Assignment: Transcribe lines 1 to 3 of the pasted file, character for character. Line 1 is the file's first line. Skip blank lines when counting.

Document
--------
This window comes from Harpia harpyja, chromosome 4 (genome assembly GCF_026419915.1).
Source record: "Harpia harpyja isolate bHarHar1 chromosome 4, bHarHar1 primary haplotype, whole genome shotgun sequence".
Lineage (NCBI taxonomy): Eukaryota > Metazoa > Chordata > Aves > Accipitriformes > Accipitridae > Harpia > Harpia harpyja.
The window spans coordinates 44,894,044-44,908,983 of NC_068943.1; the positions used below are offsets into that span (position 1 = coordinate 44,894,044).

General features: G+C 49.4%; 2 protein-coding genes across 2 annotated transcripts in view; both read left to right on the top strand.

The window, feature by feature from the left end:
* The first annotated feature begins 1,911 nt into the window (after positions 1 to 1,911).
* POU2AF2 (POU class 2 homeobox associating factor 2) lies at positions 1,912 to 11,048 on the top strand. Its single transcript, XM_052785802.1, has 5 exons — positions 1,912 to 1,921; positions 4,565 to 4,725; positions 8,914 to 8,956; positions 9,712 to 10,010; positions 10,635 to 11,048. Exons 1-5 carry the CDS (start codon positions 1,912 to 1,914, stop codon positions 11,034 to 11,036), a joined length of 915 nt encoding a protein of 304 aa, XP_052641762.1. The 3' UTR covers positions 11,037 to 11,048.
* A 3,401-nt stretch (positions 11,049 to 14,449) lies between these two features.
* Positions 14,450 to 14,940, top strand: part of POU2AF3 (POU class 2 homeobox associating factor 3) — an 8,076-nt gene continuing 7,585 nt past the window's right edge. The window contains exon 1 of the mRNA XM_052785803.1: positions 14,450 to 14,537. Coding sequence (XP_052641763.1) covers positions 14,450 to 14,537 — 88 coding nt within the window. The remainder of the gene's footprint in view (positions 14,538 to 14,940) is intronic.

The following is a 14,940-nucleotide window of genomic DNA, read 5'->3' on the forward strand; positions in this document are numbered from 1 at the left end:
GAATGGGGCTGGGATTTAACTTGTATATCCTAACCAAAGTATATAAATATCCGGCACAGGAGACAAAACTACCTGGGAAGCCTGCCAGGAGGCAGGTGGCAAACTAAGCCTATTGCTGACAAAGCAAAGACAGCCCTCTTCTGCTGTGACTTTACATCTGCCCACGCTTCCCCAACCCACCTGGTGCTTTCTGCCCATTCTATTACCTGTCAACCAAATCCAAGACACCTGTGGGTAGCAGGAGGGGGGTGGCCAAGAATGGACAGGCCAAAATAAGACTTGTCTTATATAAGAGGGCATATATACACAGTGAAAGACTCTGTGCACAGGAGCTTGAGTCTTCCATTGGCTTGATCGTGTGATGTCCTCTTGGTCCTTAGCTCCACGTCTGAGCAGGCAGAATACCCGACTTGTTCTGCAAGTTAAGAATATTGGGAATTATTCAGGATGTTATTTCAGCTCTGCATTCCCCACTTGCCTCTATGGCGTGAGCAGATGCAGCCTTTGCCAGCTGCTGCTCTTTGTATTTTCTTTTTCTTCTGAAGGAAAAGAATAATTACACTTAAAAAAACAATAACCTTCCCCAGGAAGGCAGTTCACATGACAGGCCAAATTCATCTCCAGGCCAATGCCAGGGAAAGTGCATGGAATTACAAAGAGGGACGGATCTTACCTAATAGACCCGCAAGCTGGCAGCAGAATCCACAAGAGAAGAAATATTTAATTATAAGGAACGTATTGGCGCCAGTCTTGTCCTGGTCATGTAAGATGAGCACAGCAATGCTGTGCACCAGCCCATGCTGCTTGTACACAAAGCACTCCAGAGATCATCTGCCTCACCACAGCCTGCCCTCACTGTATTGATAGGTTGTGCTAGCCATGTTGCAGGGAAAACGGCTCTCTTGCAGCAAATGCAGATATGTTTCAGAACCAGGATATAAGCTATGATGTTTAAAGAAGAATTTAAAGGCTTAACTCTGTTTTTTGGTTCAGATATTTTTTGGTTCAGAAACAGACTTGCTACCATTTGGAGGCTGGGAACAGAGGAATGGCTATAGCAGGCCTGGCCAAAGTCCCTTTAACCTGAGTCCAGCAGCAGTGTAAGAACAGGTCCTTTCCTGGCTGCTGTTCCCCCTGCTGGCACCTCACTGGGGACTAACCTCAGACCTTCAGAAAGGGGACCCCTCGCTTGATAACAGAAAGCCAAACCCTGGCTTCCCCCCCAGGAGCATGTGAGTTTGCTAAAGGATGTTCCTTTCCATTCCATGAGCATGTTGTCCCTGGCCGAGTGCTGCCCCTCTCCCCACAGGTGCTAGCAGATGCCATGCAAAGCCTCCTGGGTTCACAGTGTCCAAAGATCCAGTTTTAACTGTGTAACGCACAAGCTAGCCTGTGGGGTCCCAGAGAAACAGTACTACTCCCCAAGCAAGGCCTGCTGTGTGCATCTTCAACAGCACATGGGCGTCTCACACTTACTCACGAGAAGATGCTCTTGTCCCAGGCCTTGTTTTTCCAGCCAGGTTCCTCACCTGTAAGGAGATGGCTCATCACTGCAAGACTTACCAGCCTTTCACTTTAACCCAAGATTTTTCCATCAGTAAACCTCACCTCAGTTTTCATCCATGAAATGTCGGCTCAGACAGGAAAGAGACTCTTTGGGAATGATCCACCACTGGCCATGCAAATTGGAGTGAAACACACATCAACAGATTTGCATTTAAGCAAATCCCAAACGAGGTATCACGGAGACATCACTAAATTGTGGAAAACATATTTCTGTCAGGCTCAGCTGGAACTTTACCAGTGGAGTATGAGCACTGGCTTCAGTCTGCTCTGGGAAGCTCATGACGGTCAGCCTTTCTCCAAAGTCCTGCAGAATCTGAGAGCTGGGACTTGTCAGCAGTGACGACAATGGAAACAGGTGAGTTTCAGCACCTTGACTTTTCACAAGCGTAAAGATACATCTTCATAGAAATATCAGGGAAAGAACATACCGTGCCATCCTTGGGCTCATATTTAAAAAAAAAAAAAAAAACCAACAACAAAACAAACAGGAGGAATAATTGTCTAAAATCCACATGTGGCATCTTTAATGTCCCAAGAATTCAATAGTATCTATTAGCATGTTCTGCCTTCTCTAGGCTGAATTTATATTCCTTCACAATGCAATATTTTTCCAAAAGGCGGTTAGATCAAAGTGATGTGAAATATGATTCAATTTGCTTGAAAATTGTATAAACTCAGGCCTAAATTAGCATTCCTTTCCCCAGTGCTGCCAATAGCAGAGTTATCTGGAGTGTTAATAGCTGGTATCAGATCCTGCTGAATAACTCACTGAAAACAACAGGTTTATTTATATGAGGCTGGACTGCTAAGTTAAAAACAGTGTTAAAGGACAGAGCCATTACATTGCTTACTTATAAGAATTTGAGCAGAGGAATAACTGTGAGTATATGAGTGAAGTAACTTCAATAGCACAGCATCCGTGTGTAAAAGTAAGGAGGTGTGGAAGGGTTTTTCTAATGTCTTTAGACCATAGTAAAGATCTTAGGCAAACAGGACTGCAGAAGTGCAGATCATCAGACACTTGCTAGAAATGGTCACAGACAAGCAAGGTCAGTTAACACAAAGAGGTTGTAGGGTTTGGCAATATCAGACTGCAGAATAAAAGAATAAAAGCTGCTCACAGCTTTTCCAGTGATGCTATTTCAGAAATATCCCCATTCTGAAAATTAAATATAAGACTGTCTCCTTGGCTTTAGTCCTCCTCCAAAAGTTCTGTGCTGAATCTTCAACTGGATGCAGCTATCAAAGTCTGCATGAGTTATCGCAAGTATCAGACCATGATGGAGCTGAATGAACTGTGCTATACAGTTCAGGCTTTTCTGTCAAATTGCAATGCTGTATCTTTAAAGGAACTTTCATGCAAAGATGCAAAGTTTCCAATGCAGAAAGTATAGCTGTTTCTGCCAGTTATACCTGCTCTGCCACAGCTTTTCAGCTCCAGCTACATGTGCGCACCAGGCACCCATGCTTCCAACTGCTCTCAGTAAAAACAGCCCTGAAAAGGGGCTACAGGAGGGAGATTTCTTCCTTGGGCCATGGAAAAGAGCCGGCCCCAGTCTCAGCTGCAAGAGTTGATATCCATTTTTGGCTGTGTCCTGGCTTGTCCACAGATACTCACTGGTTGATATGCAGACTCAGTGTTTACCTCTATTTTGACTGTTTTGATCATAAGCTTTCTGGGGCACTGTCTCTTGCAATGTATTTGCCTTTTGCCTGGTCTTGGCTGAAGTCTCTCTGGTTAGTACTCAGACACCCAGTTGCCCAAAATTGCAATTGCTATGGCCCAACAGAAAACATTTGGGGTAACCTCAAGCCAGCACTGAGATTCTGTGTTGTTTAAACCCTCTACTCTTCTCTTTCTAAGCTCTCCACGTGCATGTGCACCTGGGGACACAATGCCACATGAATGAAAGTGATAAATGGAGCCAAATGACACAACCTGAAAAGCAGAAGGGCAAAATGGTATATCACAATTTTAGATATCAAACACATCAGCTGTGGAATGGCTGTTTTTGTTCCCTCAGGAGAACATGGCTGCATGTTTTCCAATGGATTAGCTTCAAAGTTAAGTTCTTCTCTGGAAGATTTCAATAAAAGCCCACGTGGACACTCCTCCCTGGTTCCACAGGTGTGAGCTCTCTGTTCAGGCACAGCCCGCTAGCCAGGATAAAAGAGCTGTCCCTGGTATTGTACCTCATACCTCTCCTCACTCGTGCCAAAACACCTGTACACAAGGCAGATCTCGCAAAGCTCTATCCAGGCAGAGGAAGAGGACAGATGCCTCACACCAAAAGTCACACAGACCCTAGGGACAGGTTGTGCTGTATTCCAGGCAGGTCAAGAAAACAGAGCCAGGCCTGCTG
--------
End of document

This window comes from Harpia harpyja, chromosome 4 (genome assembly GCF_026419915.1).
Source record: "Harpia harpyja isolate bHarHar1 chromosome 4, bHarHar1 primary haplotype, whole genome shotgun sequence".
Lineage (NCBI taxonomy): Eukaryota > Metazoa > Chordata > Aves > Accipitriformes > Accipitridae > Harpia > Harpia harpyja.